Issues when writing about sportswomen on Wikipedia

Recently, I read a piece of research about coverage of Spanish Paralympic athletes, and it said that for the 2000, 2004 and 2008 Paralympic Games, the relative amount of coverage in the media for male versus female athletes was pretty even. The difference the study found was that the articles about male athletes were much more likely to have a picture of the male in action, while women were not shown as sportspeople. At the same time, it found that female athletes were much more likely to be given a personal, non-sport narrative to frame their competitive nature. The focus on male athletes was much more likely to be on their performances.

And you know, when writing sources for articles in a few of the less popular sports (not swimming or athletics), this appears to really be the case. :/ Hence, the Wikipedia article gets a lot more background on these women as people. Not sure how good this is in a broader context because some research suggests that highlighting women not as sportspeople while doing the opposite for men just reinforces traditional gender stereotypes, and fails to normalize the idea that women should be playing competitive sport. Thus, it ends up limiting opportunities for women. How do people deal with these issues when editing?

Is there a way as a journalist for Wikinews I can change this?

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Ready For a (Virtual) League of Our Own

This is an absolutely awesome post about some of the underlying issues dealing with sexism in soccer that are not being discussed.

SoshiTech - Soshitech.com

From FIFA to NBA 2K — women are largely absent from sports video games

 

In 1999, the Women’s World Cup took the world by storm. Brandi Chastain scored the winning penalty kick against China and made covers of pretty much every major publication — sports or otherwise. The victory confirmed what many of us teenage soccer players had suspected — we wanted to play on the national team. But of course, the vast majority of us never actually get that far. Instead, we go on to do things like journalism or accounting or computer science or design. And that’s fine. Most men who wanted to play soccer stopped, too. But for them, at least, there’s a place where they can continue the fantasy: video games. Boot up FIFA, run around as Ronaldo for a bit, get those old passions burning. For us, though, nothing. Chastain isn’t in FIFA. In…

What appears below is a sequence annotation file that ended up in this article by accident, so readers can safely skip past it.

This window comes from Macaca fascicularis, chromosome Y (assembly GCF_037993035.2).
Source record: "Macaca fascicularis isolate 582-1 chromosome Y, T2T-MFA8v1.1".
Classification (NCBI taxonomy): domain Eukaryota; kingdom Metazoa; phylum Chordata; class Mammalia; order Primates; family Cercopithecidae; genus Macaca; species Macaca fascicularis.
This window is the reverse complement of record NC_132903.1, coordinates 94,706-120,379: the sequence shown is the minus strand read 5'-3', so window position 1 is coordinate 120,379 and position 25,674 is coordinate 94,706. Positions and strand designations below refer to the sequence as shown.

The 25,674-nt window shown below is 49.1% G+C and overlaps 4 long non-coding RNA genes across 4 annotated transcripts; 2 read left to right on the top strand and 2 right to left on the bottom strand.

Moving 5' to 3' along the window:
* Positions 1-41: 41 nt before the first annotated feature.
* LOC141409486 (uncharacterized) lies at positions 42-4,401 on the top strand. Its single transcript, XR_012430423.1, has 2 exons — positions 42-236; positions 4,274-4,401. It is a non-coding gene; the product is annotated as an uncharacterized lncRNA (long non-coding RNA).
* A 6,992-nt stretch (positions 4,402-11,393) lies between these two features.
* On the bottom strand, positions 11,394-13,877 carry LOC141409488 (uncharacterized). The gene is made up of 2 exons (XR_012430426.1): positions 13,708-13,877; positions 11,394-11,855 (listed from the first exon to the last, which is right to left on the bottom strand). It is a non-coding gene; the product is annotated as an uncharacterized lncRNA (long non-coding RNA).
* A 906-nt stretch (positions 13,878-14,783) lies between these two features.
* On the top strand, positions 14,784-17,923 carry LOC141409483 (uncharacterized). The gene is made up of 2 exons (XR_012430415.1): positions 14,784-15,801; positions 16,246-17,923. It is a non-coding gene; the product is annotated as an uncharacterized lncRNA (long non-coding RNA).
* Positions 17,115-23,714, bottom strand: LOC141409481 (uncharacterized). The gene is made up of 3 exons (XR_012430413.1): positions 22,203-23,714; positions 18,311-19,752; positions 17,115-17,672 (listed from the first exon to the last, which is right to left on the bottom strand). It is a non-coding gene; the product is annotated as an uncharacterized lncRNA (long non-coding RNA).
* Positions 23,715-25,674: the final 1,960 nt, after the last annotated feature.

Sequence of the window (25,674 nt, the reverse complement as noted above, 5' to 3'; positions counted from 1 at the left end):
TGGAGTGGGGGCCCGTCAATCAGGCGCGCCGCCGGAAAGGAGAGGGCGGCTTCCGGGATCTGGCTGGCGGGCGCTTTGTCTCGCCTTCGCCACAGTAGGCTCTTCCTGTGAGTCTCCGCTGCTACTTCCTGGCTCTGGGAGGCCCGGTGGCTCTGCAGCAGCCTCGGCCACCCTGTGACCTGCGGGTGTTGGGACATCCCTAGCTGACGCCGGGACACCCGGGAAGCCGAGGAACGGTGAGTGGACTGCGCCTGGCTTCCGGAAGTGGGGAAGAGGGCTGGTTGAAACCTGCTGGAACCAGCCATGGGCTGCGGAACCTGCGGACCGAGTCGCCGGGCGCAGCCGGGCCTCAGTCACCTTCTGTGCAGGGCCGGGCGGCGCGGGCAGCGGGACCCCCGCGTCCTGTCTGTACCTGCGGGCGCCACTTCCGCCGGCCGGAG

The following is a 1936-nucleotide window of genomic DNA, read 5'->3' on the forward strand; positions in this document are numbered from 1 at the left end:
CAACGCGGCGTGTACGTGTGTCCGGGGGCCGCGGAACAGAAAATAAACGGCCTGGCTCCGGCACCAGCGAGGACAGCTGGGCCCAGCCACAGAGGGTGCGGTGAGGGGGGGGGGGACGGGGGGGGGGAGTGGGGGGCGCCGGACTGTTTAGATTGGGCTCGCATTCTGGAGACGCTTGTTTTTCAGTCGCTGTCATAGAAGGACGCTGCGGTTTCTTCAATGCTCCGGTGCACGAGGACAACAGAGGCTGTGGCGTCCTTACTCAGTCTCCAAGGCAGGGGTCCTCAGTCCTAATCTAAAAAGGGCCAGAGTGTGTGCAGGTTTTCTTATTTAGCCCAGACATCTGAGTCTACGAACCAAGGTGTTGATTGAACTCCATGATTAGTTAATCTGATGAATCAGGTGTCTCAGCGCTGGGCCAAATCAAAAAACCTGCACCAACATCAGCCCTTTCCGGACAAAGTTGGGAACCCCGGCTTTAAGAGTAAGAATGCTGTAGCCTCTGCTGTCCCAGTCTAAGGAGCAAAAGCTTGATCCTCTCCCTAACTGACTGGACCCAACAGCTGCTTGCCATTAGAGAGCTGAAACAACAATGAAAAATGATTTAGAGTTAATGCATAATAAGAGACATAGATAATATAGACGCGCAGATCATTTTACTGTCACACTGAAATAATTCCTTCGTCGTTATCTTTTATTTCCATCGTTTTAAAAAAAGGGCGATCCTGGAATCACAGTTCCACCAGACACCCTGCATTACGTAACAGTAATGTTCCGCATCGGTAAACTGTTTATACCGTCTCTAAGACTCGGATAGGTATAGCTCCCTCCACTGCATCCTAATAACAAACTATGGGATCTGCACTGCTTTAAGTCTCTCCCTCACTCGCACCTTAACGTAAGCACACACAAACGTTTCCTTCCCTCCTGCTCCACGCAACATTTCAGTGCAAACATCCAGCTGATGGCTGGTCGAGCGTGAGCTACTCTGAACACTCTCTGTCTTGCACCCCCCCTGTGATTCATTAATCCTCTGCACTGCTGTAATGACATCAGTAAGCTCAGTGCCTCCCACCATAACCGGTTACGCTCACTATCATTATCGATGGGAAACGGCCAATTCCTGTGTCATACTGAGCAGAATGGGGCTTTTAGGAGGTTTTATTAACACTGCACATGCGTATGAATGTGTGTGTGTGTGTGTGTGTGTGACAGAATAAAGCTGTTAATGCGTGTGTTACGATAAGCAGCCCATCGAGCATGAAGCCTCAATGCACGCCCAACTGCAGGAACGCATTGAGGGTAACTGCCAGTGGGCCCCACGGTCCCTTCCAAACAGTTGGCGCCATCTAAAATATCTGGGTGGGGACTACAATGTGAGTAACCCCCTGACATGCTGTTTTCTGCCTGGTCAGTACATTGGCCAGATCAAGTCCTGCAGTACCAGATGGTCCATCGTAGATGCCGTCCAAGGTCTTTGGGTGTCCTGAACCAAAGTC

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Wikinews writing: A personal year in review

Since I started writing Wikinews last year, I’ve had published 226 articles.  This year, these articles combined had about 558,000 total views.  Including articles from last year, the top ten most popular articles I wrote this year were:

  1. FanFiction.Net adult content purge felt across fandom two weeks on – 25,875 views
  2. Canberra central business district trials urinals – 19,728 views
  3. Three cities submit bids for 2020 Summer Olympics – 15,792 views
  4. 2012 Report on Gender Equality and Development credits Icelandic parental policy with ‘hopeful’ changes – 15,641 views
  5. 2012 Report on Gender Equality and Development looks at women’s issues in India – 15,379 views
  6. Wikinews interviews Spain’s most decorated Paralympian, Teresa Perales – 9,518 views
  7. Russian government homosexuality position leads to NYC Russian vodka boycott – 8,598 views
  8. Icelandic Hekla volcano shows signs of activity – 8,284 views
  9. Quakes push Canary Islands up eleven centimetres – 8,041 views
  10. IOC visits Madrid as part of 2020 Olympic bid process – 7,633 views

Many of these articles were written this year. Some, including the most popular, were written last year.  They represent a wide variety of topics, and types of reporting including original reporting, interviews and synthesis reporting.  Some articles are featured and a few are short articles.

In January, my most popular articles were:

  1. FanFiction.Net adult content purge felt across fandom two weeks on – 5,488 views
  2. Three cities submit bids for 2020 Summer Olympics – 4,350 views
  3. Real Madrid defeats Celta Vigo 4-0 in Copa del Rey octofinals – 1,756 views
  4. Australia earns one medal on day three of 2012 IPC Nor-Am Cup – 1,680 views
  5. Wikinews interviews Spain’s most decorated Paralympian, Teresa Perales – 1,658 views
  6. Abby Wambach wins FIFA World Player of the Year – 1,606 views